Save the National Writing Project From the Federal Cutting Block

Congress and our policy makers have their priorities wrong.

Nothing new, but now the impact is even greater because it hits everyone where it really hurts -- our teachers -- again. It isn't as though policy makers are ignorant that the key to better education is the teacher. Having a good teacher can make a huge difference for kids.

Knowing that, they still have cut funding to some of the most important educational support programs for teachers in the nation: the National Writing Project that supports thousands of classroom teachers in the teaching of writing; the National Board for Professional Teaching Standards that recognizes outstanding teachers; and Teach for America program that brings in new teachers from America's top universities.

Are we prioritizing education in this nation or not? Looks like NOT. We are prioritizing defense. Check their budget proposal -- $553 billion in core funding, and an additional $117.8 billion to directly fund the country's war effort.

The administration is worried about our failing schools; many parents in 'failing schools' are desperately looking for alternatives for their kids. We are all worried about our national crisis in education and look what we are doing -- cutting funding.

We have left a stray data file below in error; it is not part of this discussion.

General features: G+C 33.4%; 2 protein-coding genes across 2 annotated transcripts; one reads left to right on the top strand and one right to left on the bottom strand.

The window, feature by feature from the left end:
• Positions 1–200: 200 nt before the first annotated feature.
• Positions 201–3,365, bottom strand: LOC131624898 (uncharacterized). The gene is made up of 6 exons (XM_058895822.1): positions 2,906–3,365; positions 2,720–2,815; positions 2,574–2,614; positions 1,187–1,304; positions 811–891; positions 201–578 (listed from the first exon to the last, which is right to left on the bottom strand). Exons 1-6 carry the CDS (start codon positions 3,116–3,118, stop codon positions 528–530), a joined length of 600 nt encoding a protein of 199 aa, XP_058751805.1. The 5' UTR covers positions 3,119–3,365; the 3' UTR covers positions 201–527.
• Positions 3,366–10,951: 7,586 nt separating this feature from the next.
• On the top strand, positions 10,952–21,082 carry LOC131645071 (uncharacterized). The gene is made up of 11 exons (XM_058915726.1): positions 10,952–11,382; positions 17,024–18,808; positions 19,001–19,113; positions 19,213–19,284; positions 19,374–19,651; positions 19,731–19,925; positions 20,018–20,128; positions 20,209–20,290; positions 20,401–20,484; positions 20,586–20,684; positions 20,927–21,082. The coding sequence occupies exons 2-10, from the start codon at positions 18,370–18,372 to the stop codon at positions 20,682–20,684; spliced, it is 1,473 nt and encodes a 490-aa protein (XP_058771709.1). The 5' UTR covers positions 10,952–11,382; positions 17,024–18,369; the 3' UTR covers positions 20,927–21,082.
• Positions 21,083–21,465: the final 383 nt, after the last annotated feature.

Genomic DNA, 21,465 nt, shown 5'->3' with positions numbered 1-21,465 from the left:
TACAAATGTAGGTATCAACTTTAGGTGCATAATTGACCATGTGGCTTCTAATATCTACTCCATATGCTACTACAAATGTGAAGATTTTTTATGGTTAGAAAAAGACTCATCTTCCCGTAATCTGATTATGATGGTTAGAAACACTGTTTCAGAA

Cutting the funding for the National Writing Project puts in grave jeopardy a nationwide network of 70,000 teachers who, through 200 university-based Writing Project sites, provide local leadership for innovation and deliver localized, high-quality professional development to other educators across the country in all states, across subjects and grades. In the last year alone, these leaders provided services to over 3,000 school districts and 135,000 educators to raise student achievement in writing.

Rigorous research studies consistently demonstrate that gains in writing performance among students whose teachers participate in NWP programs outpace those of students in comparable classrooms. Here is a YouTube video that shows its impact on students.

This is what you can do--

Write to your Congressman, call him on the phone, complain!!! Don't just sit there and be depressed. We need to let Congress know that it is not OK to save money by jeopardizing the well being of our most precious asset -- our children.